Gall and Bitterness. [Newspaper Article] — Cambridge Tribune — 30 April 1887
Gall and Bitterness. Editor Cambkidgk Tkiiiiink: A cruel fate siieuiß to have decreed that every point gttned by the advoctte .of worn m s ilTrage ah*.! turn to gall ami bitterness before they can get any enjoyment out of It. Their ccli &gt;ol suffrage In thi* Stato rti-rvi g only lo show Inw email a percentage of women are willing to avail ili.-nis.ti vug of it; tho full FuiTragu which ih • LTuih wmiijii pos4e*&gt;Srti, beca tie sucti a notorious bulwark of Monnoulsni tbat It had to be abolished hy Oougrene; Hnd la Hhode Island, after carrjiug their proposed constitutional amendment trflfiuphautly through the leuUdature, the people rejected U three to one. 'Hie State was tilled with : li-ir best argument* and strougeet speakers, ;i d no expanse wad snared aud no stone left unturned, wlide was uo organized opposition, but at the polls the average voter represented a female "remonstrant" at home, and the great body of h,bode Island women made their wishes te.lt. Will ...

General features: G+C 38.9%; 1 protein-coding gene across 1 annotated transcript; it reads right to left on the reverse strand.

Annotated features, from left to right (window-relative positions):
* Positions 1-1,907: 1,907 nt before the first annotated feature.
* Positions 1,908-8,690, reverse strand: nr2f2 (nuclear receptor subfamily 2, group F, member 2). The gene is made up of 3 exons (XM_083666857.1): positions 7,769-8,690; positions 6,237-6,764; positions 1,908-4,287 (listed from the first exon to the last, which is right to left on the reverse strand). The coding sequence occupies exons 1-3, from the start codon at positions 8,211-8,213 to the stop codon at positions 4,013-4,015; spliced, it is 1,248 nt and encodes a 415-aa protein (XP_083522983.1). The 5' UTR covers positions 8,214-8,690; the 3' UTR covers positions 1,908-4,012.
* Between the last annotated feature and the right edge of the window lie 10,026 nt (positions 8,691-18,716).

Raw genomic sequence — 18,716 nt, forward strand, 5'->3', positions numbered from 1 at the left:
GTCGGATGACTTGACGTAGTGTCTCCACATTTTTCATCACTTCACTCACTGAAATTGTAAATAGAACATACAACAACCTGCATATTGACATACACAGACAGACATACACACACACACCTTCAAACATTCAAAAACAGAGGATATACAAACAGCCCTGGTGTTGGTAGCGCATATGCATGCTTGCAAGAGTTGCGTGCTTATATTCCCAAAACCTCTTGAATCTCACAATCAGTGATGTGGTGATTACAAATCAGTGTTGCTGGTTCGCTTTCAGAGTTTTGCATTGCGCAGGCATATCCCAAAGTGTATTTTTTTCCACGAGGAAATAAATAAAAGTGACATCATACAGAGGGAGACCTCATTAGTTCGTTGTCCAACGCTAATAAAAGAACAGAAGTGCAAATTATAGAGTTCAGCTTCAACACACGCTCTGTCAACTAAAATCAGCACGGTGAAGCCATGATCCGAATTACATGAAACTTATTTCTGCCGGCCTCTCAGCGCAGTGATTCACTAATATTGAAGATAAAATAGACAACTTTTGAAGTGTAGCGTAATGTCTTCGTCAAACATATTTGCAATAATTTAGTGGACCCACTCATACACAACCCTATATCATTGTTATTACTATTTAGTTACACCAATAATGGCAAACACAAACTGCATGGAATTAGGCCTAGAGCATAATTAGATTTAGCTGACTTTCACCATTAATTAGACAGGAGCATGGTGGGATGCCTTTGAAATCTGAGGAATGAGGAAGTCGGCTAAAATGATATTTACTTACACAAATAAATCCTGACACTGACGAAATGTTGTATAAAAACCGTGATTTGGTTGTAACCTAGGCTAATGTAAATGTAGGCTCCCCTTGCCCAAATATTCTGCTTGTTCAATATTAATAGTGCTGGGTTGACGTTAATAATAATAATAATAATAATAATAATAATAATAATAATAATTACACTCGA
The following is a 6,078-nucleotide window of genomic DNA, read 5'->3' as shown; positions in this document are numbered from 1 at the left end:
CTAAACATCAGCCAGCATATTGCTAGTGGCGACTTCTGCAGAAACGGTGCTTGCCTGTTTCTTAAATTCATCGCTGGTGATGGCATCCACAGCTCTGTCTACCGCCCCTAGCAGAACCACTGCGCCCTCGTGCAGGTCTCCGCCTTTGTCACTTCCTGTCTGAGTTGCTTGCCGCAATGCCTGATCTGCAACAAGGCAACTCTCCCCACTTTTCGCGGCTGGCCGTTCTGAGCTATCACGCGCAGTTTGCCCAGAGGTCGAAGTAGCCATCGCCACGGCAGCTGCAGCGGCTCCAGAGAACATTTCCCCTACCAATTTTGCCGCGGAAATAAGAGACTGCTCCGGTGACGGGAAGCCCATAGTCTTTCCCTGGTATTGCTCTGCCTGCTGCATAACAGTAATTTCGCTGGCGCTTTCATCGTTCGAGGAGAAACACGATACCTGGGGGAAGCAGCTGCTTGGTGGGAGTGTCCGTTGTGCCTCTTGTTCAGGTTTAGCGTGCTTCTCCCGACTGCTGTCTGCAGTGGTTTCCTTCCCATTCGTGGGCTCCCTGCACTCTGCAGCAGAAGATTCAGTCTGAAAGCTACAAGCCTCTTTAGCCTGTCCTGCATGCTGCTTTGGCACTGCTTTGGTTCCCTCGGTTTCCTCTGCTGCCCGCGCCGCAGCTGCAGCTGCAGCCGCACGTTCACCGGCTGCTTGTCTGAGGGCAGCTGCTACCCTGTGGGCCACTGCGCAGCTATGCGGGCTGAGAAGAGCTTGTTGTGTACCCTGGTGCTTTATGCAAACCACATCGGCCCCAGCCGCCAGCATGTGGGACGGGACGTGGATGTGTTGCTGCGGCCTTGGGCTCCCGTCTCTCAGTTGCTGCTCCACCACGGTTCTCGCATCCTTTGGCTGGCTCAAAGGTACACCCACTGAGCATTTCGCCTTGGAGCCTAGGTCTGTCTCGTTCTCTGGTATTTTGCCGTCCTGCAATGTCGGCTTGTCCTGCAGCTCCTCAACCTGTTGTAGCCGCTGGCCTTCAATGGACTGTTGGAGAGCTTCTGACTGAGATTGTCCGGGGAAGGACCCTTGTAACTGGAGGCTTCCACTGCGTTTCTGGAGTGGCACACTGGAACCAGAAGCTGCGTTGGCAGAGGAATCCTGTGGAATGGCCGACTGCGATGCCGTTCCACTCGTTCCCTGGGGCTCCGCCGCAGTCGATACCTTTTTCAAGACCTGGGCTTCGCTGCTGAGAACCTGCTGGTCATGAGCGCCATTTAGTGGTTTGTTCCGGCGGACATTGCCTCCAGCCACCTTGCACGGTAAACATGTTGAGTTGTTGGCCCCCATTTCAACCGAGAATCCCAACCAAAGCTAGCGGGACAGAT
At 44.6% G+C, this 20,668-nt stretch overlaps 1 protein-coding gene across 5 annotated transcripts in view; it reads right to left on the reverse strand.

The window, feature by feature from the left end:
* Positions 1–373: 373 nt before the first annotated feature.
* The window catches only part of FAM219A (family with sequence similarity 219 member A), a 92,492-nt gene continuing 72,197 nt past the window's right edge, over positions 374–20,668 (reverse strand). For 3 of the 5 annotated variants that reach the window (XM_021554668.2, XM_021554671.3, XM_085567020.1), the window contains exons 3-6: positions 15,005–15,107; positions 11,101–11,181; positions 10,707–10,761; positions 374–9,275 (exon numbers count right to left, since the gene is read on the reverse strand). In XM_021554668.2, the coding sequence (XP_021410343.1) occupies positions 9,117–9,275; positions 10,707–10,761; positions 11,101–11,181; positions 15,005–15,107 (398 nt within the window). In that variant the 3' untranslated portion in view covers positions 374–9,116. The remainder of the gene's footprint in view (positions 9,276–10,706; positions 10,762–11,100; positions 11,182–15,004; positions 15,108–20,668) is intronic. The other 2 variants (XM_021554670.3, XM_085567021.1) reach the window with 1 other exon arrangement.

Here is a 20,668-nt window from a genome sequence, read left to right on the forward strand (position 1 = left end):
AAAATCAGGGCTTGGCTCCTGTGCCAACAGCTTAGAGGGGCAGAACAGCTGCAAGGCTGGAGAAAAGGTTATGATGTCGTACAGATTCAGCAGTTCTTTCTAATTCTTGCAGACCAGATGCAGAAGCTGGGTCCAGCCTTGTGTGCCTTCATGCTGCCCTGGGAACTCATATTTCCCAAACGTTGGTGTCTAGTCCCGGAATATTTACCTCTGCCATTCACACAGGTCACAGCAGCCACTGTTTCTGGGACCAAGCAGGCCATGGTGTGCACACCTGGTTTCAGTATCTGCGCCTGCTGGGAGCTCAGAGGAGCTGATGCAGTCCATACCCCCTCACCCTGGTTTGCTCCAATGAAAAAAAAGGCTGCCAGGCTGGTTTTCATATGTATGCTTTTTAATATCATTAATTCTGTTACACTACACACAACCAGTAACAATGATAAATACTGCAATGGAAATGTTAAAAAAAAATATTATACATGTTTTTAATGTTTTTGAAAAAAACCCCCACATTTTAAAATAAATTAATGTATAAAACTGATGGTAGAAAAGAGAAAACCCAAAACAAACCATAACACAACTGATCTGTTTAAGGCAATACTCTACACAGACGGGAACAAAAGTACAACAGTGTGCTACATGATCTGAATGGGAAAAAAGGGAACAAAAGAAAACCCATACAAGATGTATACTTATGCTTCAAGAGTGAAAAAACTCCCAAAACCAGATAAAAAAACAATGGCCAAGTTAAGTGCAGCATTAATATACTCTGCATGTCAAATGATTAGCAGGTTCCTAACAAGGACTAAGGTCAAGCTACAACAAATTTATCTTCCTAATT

On the Wheel. [Newspaper Article] — Cambridge Tribune — 30 April 1887
On the Wheel. The aeaaou has again come around when the rider takes to the road. The Overman bicycles and trlcyolea poaaesa Bterllng merit. Tbe Victor ia one of tbe two or three machines that stand In the front rank of bicycles In the world. We are not prepared to aay it ia tbe only flr»t-claaB machine made, aa taaiea differ in cyulea as in other things, aud he would be rnsh who eh.mid undertake to say which is absolutely first. These famous wheels are con* stautly receiving improremrnis, and the product for I**7 haa many new induueme its to offer wheelmen. All that capital and ingenuity can do hag been exbauated in tbe construction of the Victor. No cycler should buy a macbiue until be baa fir t examined the machinea made by Meaara. Overman &amp; Co.